Performance Tuning PostgreSQL
The difficulty is that every database is not only different in its design, but also in its requirements. Some systems are used to logging mountains of data that is almost never queried. Others have essentially static data that is queried constantly, sometimes feverishly.
Most systems however have some, usually unequal, level of reads and writes to the database. Add this little complexity on top of your unique database schema structure, data, and hardware configuration, and hopefully you begin to see why tuning can be difficult.
The default configuration PostgreSQL ships with is a very solid configuration aimed at everyone's best guess as to how an “average” database on “average” hardware should be setup. This article aims to help PostgreSQL users of all levels better understand PostgreSQL performance tuning.
Understanding the process
The first step to learning how to tune your PostgreSQL database is to understand the life cycle of a query. Here are the steps of a query:
- Transmission of query string to database
- Parsing of query string
- Planning of query
- Retrieval of data from hardware
- Transmission of results to client
The first step is the sending of the query string (the actual SQL command you type in, or your application uses) to the database backend. There isn't much you can tune about this step; however, if you have very large queries that cannot be prepared in advance, it may help to put them into the database as a stored procedure and cut the data transfer down to a minimum.
Once the SQL query is inside the database server, it is parsed into tokens. This step can also be minimized by using stored procedures.
The planning of the query is where PostgreSQL really starts to do some work. This stage checks to see if the query is already prepared and if your version of PostgreSQL and client library support this feature. It also analyses your SQL to determine what the most efficient way of retrieving your data is. Should we use an index, and if so which one? Maybe a hash join on those two tables is appropriate?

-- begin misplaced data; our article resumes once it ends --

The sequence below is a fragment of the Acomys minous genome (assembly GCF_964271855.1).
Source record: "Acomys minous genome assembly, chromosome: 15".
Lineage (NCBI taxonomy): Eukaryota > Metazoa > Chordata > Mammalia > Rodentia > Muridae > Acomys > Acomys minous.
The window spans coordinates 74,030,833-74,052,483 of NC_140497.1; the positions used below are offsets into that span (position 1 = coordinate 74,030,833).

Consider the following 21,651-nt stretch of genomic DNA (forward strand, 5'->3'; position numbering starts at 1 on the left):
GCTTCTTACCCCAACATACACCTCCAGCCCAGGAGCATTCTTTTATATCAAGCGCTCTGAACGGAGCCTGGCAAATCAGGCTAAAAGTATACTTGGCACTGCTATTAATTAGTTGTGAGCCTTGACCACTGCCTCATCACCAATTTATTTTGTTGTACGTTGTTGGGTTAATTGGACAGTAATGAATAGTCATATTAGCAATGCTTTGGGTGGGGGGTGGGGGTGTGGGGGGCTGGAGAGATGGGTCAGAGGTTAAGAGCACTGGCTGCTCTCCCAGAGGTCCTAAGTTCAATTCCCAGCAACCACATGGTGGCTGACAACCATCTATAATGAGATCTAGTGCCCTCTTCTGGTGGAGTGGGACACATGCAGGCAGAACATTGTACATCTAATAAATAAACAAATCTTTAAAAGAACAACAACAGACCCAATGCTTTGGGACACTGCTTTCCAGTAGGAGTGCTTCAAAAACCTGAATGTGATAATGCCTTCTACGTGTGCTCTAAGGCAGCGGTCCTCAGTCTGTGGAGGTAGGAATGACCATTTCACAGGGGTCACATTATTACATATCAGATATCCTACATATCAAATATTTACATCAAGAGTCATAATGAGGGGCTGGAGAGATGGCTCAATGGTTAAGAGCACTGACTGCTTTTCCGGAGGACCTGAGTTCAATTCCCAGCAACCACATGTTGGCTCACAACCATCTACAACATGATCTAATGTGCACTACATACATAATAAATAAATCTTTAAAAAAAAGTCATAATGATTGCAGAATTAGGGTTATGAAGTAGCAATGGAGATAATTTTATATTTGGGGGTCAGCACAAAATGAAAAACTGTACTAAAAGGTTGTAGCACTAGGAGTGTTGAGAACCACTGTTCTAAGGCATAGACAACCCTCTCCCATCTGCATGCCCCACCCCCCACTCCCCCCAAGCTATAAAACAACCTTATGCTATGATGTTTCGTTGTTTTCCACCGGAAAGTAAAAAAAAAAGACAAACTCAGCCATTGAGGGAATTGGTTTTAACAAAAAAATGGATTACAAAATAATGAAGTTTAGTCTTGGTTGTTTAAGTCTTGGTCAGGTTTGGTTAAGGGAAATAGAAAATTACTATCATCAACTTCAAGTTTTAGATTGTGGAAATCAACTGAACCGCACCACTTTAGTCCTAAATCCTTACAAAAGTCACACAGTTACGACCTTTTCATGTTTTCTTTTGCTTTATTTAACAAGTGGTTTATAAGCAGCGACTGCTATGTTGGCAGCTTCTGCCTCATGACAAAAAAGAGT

These are some decisions the database makes at this point of the process. This step can be eliminated if the query is previously prepared. Now that PostgreSQL has a plan of what it believes to be the best way to retrieve the data, it is time to actually get it. While there are some tuning options that help here, your hardware configuration mostly affects this step.
And finally, the last step is to transmit the results to the client. While there aren't any real tuning options for this step, you should be aware that all the data that you are returning is pulled from the disk and sent over the wire to your client. Minimizing the number of rows and columns to only those that are necessary can often increase your performance.
There are several postmaster options that can be set that drastically impact performance. Below is a list of the most commonly used and how they affect performance:
max_connections: This option sets the maximum number of database backends to have at any one time. Use this feature to ensure that you do not launch so many backends that you begin swapping to disk and kill the performance of all the children. Depending on your application, it may be better to deny the connection entirely rather than degrade the performance of all the other children.